PFF Releases Special Report on Networked Industries
WASHINGTON D.C. - Networked industries rarely need regulatory intervention to ensure interconnection, conclude Richard Levine and Randolph May in "Interconnection Without Regulation: Lessons for Telecommunications Reform from Four Network Industries," a special report released today by The Progress & Freedom Foundation. By examining other network industries, Levine and May determine that there usually are sufficient economic incentives to ensure interconnection among operators without the need for regulatory intervention. The report is timely in that the Federal Communications Commission is reviewing interconnection rules and Congress is considering legislative proposals to reform communications law.
PFF Senior Fellow May and Adjunct Fellow Levine look at four networked industries: the Internet backbone, ATM networking, airline passenger interlining, and railroad freight interlining. All four of these market segments historically had different levels of regulatory involvement. The study examines "to what extent should we rely on the ordinary working of free market mechanisms rather than affirmative regulatory intervention to ensure that interconnection among network operators occurs in situations where such interconnection is necessary to enhance consumer welfare."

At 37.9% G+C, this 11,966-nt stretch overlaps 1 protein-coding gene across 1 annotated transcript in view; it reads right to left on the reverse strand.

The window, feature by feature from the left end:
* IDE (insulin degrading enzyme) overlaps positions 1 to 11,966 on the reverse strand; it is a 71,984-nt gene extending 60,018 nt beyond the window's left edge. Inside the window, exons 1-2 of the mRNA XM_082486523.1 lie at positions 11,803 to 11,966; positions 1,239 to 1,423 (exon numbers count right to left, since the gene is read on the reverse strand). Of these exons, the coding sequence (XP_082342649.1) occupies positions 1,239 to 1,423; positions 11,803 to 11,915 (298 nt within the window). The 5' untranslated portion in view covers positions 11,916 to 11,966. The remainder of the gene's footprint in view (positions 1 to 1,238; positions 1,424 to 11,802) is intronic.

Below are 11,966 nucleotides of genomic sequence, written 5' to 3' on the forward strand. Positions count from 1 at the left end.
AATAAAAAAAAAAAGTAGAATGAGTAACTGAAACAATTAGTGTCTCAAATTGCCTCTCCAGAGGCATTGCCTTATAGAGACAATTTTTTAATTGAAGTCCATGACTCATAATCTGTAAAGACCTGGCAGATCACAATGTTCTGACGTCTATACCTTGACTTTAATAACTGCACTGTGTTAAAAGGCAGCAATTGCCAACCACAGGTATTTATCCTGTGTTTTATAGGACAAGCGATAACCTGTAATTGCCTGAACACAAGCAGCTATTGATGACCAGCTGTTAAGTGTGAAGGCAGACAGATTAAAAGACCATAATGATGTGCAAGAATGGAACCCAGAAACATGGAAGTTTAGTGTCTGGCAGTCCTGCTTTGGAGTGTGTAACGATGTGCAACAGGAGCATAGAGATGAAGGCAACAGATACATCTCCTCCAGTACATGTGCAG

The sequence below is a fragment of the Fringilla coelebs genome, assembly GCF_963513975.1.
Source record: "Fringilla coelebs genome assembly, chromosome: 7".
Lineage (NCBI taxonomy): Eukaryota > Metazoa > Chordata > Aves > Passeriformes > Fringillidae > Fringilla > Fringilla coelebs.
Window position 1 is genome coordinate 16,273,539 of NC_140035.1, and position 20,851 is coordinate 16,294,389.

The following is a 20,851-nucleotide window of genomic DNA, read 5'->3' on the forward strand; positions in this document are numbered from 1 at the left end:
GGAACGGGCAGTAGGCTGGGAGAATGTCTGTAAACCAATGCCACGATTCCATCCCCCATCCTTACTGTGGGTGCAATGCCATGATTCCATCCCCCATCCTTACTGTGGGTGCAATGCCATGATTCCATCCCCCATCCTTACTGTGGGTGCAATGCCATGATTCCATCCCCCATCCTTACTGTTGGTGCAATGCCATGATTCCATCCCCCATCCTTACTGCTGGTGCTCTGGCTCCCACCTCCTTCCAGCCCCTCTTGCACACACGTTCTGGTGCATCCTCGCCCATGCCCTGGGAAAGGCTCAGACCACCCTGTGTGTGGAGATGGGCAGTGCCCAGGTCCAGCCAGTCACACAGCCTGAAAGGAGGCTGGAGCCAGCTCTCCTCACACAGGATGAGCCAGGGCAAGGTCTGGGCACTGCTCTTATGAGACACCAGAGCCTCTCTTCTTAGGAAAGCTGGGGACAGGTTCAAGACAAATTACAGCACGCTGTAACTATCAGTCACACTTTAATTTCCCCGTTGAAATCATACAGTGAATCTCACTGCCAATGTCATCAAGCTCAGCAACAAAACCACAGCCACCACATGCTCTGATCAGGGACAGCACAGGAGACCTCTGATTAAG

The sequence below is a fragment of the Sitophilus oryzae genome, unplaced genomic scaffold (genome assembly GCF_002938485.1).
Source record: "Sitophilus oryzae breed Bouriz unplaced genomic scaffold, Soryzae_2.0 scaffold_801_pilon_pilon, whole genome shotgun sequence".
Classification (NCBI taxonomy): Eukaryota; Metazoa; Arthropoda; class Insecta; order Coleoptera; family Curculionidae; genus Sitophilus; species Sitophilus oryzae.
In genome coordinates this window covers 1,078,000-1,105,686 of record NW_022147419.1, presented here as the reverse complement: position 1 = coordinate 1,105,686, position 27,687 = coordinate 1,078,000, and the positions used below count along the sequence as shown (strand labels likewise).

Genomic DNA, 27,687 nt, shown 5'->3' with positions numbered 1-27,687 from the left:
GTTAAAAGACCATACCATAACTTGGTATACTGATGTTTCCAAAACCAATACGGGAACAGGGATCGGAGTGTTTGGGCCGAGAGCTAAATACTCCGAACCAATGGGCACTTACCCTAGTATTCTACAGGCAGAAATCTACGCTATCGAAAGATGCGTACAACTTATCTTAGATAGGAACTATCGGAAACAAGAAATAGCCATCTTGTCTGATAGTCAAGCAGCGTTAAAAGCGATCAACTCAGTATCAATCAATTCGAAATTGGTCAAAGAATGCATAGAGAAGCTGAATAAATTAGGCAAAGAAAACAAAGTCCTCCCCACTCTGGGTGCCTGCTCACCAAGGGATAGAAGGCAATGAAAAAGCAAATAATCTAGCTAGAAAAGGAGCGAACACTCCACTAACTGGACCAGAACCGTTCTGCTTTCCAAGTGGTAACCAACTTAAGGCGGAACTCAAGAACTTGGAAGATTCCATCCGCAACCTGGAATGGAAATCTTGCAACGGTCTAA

May, Director of Communications Policy Studies at PFF, and Levine, a director at the Law and Economics Consulting Group (LECG), conclude "the common lesson is that firms in network industries have economic incentives to assure that end users retain the ability to reach any 'destination,' without the need for regulatory intervention." They find "it is likely that interconnection among communications service providers will take place in an economically efficient manner on a privately negotiated basis, except in rare circumstances." In most cases, it is economically advantageous for firms to negotiate interconnection. Where it is most cost-effective to allow connectivity as opposed to building out a network, the involved firms will reach a voluntary agreement.
Among the market segments studied, the authors discovered a role for a regulatory response in only one instance, the case of the railroads. "Only where access to a specific customer is dominated by a single firm might the need for a targeted regulatory response arise," Levine and May explain. "In that instance, our study concludes that the response primarily should be to encourage the development of additional facilities-based competition."
The Progress and Freedom Foundation will be hosting an event to discuss the finding of the report on November 4th in Room B369 at the Rayburn House Office Building . Please visit the PFF events page for more information.
The Progress & Freedom Foundation is a market-oriented think tank that studies the digital revolution and its implications for public policy. It is a 501(c)(3) research & educational organization.